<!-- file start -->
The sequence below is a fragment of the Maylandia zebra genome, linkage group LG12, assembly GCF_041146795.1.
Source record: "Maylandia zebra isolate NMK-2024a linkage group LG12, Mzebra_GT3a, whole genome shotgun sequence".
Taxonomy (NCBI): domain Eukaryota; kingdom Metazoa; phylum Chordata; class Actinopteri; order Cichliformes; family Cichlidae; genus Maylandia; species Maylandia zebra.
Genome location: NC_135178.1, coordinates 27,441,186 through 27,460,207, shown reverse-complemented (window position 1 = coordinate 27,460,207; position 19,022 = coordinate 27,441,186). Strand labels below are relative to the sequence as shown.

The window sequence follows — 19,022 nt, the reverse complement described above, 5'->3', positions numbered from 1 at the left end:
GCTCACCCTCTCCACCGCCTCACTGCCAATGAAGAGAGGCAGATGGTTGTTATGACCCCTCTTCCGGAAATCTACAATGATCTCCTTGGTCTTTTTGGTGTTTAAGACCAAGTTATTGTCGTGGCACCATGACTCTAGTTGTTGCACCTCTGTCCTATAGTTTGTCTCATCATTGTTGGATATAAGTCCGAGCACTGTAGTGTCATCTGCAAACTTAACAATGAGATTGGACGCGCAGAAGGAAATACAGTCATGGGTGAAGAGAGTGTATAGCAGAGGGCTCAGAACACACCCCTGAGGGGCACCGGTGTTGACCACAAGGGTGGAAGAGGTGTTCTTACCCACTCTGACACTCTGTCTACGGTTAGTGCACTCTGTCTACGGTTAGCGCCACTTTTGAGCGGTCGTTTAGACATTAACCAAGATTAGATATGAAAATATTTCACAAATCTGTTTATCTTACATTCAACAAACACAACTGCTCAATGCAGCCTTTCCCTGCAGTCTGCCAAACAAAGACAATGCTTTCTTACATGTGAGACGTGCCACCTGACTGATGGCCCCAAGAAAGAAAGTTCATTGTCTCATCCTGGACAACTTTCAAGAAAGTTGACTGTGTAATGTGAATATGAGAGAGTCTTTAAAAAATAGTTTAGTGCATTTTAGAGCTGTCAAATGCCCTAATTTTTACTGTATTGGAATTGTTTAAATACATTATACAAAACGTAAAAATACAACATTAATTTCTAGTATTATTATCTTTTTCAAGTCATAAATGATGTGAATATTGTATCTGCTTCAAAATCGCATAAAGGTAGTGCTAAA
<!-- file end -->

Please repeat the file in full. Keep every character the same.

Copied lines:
The sequence below is a fragment of the Maylandia zebra genome, linkage group LG12, assembly GCF_041146795.1.
Source record: "Maylandia zebra isolate NMK-2024a linkage group LG12, Mzebra_GT3a, whole genome shotgun sequence".
Taxonomy (NCBI): domain Eukaryota; kingdom Metazoa; phylum Chordata; class Actinopteri; order Cichliformes; family Cichlidae; genus Maylandia; species Maylandia zebra.
Genome location: NC_135178.1, coordinates 27,441,186 through 27,460,207, shown reverse-complemented (window position 1 = coordinate 27,460,207; position 19,022 = coordinate 27,441,186). Strand labels below are relative to the sequence as shown.

The window sequence follows — 19,022 nt, the reverse complement described above, 5'->3', positions numbered from 1 at the left end:
GCTCACCCTCTCCACCGCCTCACTGCCAATGAAGAGAGGCAGATGGTTGTTATGACCCCTCTTCCGGAAATCTACAATGATCTCCTTGGTCTTTTTGGTGTTTAAGACCAAGTTATTGTCGTGGCACCATGACTCTAGTTGTTGCACCTCTGTCCTATAGTTTGTCTCATCATTGTTGGATATAAGTCCGAGCACTGTAGTGTCATCTGCAAACTTAACAATGAGATTGGACGCGCAGAAGGAAATACAGTCATGGGTGAAGAGAGTGTATAGCAGAGGGCTCAGAACACACCCCTGAGGGGCACCGGTGTTGACCACAAGGGTGGAAGAGGTGTTCTTACCCACTCTGACACTCTGTCTACGGTTAGTGCACTCTGTCTACGGTTAGCGCCACTTTTGAGCGGTCGTTTAGACATTAACCAAGATTAGATATGAAAATATTTCACAAATCTGTTTATCTTACATTCAACAAACACAACTGCTCAATGCAGCCTTTCCCTGCAGTCTGCCAAACAAAGACAATGCTTTCTTACATGTGAGACGTGCCACCTGACTGATGGCCCCAAGAAAGAAAGTTCATTGTCTCATCCTGGACAACTTTCAAGAAAGTTGACTGTGTAATGTGAATATGAGAGAGTCTTTAAAAAATAGTTTAGTGCATTTTAGAGCTGTCAAATGCCCTAATTTTTACTGTATTGGAATTGTTTAAATACATTATACAAAACGTAAAAATACAACATTAATTTCTAGTATTATTATCTTTTTCAAGTCATAAATGATGTGAATATTGTATCTGCTTCAAAATCGCATAAAGGTAGTGCTAAA